28. Paper Prepared in the Department of State and the National Security Council1
DISCUSSION OF UNITED STATES POLICY TOWARD EUROPE
Part I—Alternative Structures
We face no imminent crisis in our relations with Western Europe. If anything our multilateral and bilateral relations have improved in the past year. Most observers do not foresee a major crisis arising in the next few years, barring major changes in U.S. or Soviet policy.2
Nevertheless certain developments—the departure of de Gaulle, signs of new interest in an enlarged and more structured Western European community, the Federal Republic of Germany’s new emphasis upon Ostpolitik, pressures for a European Security Conference, the evolving strategic relationship between the US and the USSR and their Strategic Arms Limitation Talks—all make desirable examination of the basic concepts of our relationship with Europe.
US security is bound to that of Europe. Western Europe with 300 million people, a gross national product of more than $600 billion and an industrial output contributing about one-fourth of the world’s total, is an area of vital interest to the [Page 97] United States. This interest is reinforced by myriad other bonds: official, commercial, political, technological, cultural, and personal. Our security and our prosperity are both indissolubly linked with the security and prosperity of Western Europe.
Our fundamental objectives are:
—A stable and peaceful situation effectively guaranteeing the independence and sovereignty of all European states, based upon a military equilibrium sufficient to ensure that this settlement is on terms satisfactory to the United States and its Allies.
—A strengthened, prosperous and cohesive Western Europe able to bear its full responsibilities for the preservation of peace and stability.
—The resolution of the German question in a manner satisfactory to all concerned.
—Peaceful and positive US relations with the USSR and the other countries of Eastern Europe.
—Diminution of Soviet control in Eastern Europe and the gradual liberalization of Communist regimes.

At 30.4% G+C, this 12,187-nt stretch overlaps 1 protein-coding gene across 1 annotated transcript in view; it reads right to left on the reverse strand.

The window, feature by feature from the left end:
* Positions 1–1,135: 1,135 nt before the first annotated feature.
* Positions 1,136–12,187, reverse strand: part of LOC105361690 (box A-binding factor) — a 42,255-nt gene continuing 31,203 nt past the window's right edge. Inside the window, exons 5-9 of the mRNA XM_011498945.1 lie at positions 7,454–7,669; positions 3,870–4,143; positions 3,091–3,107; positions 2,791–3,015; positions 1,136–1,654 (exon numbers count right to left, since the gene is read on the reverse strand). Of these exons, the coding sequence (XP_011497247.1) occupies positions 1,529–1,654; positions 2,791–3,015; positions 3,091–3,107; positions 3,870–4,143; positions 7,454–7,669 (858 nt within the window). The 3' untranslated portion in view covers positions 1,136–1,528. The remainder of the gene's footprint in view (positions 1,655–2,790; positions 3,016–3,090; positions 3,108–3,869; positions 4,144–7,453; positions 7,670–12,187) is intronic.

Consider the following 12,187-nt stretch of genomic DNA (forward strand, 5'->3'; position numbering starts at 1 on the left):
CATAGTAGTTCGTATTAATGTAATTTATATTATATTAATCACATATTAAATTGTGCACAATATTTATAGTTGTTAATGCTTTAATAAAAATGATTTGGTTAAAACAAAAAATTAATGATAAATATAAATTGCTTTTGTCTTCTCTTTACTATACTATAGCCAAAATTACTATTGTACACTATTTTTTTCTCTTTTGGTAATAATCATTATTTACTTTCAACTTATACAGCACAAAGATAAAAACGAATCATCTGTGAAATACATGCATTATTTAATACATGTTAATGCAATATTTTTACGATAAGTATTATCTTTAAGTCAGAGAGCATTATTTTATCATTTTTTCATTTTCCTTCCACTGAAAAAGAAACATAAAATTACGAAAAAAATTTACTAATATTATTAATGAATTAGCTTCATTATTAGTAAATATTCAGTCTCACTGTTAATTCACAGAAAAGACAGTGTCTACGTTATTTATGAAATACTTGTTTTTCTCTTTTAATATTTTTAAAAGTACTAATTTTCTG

Broadly speaking, there are three patterns of relationships (or systems or models) which are sufficiently within the realm of the possible and have enough advocates to be worth examining:
1. The Present Structure: The continuation of, essentially, the present relationships, i.e., basically a bipolar structure of power in which the USSR dominates Eastern Europe and the US is the preponderant military and political power in Western Europe; Western Europe is loosely organized economically and politically (although the Common Market has brought its six members partly along the road to economic union) and heavily dependent on the US militarily; Germany remains divided.
2. Enhanced Western Europe: A modified bipolar structure in which a more highly organized Western Europe becomes a significant, independent power complex still linked to the US in a defense treaty and relying, ultimately, on a US nuclear guarantee, but which has an increased defense capability of its own. Germany remains formally divided but the Western European complex consciously expands its trade and other relationships with the smaller Eastern European countries, including the GDR. In this situation, even though the Eastern European countries would doubtless remain linked in defense arrangements with the Soviet Union, they might become more independent in their domestic and foreign economic and social policies. (This pattern could evolve from pattern 1, above.)
3. Disengagement: A formal European military and political settlement involving the disengagement of American and Soviet forces from at least Central Europe.[Page 98]
Comments on System 3. It might be desirable to look briefly at System 3.